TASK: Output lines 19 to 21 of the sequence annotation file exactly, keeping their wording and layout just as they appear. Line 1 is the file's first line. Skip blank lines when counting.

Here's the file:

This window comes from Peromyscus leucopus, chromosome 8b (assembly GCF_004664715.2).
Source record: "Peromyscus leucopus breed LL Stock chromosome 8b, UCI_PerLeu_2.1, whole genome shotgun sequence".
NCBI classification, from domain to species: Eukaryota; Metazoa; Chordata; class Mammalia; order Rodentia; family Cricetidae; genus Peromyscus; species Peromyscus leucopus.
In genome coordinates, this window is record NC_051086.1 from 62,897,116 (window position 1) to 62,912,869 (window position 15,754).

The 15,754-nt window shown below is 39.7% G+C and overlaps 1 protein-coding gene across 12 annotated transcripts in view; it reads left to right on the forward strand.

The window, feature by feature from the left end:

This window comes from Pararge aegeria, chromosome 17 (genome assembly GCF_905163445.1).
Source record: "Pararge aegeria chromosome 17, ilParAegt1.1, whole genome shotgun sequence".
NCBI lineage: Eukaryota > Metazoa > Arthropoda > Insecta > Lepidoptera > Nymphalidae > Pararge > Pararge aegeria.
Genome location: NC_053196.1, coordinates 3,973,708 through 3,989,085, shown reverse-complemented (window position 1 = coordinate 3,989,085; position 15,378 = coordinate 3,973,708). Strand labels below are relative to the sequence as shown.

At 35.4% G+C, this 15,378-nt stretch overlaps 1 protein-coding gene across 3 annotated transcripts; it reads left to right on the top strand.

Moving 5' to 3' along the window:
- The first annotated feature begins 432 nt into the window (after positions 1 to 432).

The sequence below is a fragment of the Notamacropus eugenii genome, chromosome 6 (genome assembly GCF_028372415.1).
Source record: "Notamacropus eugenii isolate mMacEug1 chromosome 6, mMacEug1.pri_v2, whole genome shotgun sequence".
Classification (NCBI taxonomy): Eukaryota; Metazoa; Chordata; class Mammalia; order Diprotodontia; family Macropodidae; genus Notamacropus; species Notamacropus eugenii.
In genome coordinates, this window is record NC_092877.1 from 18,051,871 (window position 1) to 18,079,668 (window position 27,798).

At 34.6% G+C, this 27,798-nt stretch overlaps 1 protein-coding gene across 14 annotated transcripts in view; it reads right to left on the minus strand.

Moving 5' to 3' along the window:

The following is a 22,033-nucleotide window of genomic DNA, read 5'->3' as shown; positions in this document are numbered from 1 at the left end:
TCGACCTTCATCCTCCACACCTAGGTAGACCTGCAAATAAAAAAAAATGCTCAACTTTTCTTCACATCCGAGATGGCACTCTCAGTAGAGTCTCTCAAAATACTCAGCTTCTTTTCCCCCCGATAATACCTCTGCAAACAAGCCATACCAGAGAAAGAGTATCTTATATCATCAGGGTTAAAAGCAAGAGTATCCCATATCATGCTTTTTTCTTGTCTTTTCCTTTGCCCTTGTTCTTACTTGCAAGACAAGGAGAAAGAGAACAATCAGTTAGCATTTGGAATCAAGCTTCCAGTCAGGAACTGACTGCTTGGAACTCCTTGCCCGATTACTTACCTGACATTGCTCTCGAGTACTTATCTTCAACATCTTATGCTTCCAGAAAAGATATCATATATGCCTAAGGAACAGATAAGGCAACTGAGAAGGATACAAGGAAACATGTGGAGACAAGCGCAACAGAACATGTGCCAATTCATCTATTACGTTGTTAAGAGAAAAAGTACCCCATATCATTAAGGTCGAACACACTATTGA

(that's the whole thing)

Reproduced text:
Moving 5' to 3' along the window:

The following is a 22,033-nucleotide window of genomic DNA, read 5'->3' as shown; positions in this document are numbered from 1 at the left end:
TCGACCTTCATCCTCCACACCTAGGTAGACCTGCAAATAAAAAAAAATGCTCAACTTTTCTTCACATCCGAGATGGCACTCTCAGTAGAGTCTCTCAAAATACTCAGCTTCTTTTCCCCCCGATAATACCTCTGCAAACAAGCCATACCAGAGAAAGAGTATCTTATATCATCAGGGTTAAAAGCAAGAGTATCCCATATCATGCTTTTTTCTTGTCTTTTCCTTTGCCCTTGTTCTTACTTGCAAGACAAGGAGAAAGAGAACAATCAGTTAGCATTTGGAATCAAGCTTCCAGTCAGGAACTGACTGCTTGGAACTCCTTGCCCGATTACTTACCTGACATTGCTCTCGAGTACTTATCTTCAACATCTTATGCTTCCAGAAAAGATATCATATATGCCTAAGGAACAGATAAGGCAACTGAGAAGGATACAAGGAAACATGTGGAGACAAGCGCAACAGAACATGTGCCAATTCATCTATTACGTTGTTAAGAGAAAAAGTACCCCATATCATTAAGGTCGAACACACTATTGA